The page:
Rachael Robertson

Makings of Australia’s hottest female speaker

What's it take to become one of Australia's most in demand female speakers? For Rachael Robertson it involves a lot of grit, talent and leadership skills.

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What’s it take to become one of the most in demand female speakers in Australia? Surviving subzero temperatures and being an extraordinary leader are just part of the recipe.

After responding to a newspaper advert, Rachael Robertson, a former chief park ranger, was selected to lead a group of strangers to Davis Station in Antarctica.

For a year she honed her extreme leadership skills, managing a team of diverse personalities in subzero conditions and months of complete darkness.

In this podcast interview with The Constant Investor, Rachael explains how learnings from this experience have seen her become an in demand speaker and global expert in leadership and teamwork.

Prior to her experience at Davis Station, Rachael thought she struggled with time management.

It took a few weeks on the ice for Rachael to realise time management wasn’t the issue, it was her inability to set boundaries and say no.

It was a light bulb moment when one evening some team members knocked on her door with an issue and she got up to sort it out.

“I realised I couldn’t be available 24 hours a day, every day for a year. I realised in my corporate role when someone asked if I had a minute, I’d always respond with yes. Even if I didn’t have a minute.

As a leader, it is critical to establish boundaries, beginning with clear job roles and expectations.

When a team are living and working together in extreme conditions personal conflicts can become magnified.

Rachael knew if her team failed to address each other directly on an issue, it could drag on indefinitely, wasting time and energy.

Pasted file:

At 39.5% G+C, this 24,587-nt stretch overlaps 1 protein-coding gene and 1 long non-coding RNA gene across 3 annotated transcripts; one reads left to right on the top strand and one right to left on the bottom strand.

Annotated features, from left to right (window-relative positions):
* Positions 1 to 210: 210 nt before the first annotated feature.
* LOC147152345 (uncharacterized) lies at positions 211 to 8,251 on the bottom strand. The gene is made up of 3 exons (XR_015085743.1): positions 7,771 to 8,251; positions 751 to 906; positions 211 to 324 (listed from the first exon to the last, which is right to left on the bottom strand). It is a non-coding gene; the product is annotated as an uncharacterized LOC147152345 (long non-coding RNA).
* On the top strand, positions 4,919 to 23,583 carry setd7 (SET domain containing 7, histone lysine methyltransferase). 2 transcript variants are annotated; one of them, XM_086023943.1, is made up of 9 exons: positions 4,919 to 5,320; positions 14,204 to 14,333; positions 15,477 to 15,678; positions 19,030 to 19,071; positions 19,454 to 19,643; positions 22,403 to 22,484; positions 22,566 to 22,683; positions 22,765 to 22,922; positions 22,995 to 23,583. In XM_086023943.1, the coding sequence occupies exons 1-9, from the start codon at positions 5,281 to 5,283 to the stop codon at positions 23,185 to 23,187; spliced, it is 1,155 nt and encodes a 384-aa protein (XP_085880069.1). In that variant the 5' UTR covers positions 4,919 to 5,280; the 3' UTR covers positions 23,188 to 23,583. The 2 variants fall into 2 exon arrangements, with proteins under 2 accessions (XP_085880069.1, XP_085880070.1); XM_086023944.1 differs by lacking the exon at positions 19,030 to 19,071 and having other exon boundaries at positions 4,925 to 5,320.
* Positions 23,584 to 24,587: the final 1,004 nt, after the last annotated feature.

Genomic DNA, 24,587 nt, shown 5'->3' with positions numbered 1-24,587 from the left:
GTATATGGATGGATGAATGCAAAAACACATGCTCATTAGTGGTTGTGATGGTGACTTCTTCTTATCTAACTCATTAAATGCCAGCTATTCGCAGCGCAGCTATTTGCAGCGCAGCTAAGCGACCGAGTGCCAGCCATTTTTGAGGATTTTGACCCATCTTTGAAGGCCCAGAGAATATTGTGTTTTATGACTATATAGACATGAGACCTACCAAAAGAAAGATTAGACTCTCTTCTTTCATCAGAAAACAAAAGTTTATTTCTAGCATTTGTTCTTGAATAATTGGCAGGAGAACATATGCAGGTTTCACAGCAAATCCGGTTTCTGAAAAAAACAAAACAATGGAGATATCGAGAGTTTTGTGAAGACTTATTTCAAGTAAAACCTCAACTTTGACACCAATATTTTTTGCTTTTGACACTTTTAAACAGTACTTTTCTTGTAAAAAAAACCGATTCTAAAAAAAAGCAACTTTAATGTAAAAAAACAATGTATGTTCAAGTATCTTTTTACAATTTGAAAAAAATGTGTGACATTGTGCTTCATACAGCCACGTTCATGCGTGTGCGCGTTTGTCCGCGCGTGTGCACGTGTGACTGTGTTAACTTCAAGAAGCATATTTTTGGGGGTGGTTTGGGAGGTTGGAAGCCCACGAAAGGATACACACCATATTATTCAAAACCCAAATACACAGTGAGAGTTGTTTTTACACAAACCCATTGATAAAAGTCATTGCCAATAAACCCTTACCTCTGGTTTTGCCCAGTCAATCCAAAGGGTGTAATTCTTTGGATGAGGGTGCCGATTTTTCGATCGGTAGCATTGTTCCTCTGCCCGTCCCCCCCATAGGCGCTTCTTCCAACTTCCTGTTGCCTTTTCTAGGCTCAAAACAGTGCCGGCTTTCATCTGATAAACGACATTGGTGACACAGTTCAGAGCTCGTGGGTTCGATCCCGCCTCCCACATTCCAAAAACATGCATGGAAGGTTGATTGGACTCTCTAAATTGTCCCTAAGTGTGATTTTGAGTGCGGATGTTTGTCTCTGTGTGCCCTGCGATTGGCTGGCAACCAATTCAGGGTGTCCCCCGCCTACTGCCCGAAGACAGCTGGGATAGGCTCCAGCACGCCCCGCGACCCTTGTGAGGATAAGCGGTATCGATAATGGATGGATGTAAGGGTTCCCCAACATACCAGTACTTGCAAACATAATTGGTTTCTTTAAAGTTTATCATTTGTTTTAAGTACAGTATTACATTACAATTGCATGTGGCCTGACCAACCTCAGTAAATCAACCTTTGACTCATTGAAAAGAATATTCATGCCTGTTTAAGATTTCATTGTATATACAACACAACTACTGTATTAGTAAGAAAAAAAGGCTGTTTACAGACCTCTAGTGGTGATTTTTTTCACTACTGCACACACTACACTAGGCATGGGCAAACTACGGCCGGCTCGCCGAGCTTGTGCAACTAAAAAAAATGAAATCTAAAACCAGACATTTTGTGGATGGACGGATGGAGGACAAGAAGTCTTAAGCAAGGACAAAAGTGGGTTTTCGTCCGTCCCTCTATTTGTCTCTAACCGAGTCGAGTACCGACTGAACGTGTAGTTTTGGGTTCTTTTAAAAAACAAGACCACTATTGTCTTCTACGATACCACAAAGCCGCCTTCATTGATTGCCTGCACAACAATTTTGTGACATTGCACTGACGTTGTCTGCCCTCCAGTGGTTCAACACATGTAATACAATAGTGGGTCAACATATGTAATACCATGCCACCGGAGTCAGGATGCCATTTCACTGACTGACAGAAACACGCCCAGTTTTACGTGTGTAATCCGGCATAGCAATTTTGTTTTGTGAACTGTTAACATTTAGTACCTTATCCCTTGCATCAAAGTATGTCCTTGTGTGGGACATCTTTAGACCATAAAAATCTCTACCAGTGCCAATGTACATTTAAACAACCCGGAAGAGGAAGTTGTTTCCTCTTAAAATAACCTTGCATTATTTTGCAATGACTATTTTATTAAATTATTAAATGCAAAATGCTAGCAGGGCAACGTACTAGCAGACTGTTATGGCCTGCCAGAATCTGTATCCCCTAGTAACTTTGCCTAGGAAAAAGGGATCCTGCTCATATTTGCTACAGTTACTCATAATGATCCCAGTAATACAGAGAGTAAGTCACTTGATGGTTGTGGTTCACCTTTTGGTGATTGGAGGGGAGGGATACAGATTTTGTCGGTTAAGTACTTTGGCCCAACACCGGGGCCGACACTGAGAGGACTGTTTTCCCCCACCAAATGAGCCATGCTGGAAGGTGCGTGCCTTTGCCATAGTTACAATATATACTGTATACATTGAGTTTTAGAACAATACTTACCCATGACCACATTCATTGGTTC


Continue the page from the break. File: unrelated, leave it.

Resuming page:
One of her legacies was coaching the team in no triangles, the practice of having a direct, often difficult, conversation with the source, rather than speaking about the person or the issue to someone else.

“I had to find a way to get the team addressing each other rather than directly running to me the whole time.

“That was the simple, most important tool we used” she says.

Rachael shares her own “bacon war” experience at the station as a humorous but insightful look into what happens when respect between team members breaks down.

The bacon war was disagreement that erupted between two teams over the way bacon should be cooked.

Team one was for crispy bacon, team two was for soft bacon.

The bacon issue was actually a catalyst for a deeper problem, a rift had grown between the teams because of a dispute over a vehicle.

Bacon wars occur in every office.

Small irritations between colleagues or teams that are the catalyst for deeper issues, often to do with respect.

Rachael’s advice for leaders is probe the surface of a bacon war to get to the heart of what’s really going on.

“One of the most important qualities for leaders is self-awareness” she says.

Her habit of journaling became an invaluable part of her daily routine while leading in Antarctica.

In the absence of anyone tapping her on the shoulder and giving feedback, journaling was her way to download the day’s events and reflect on how she’d handled things.

Could she have done something different, what worked, what didn’t?

Journaling and reflective note taking is discipline she maintains today.

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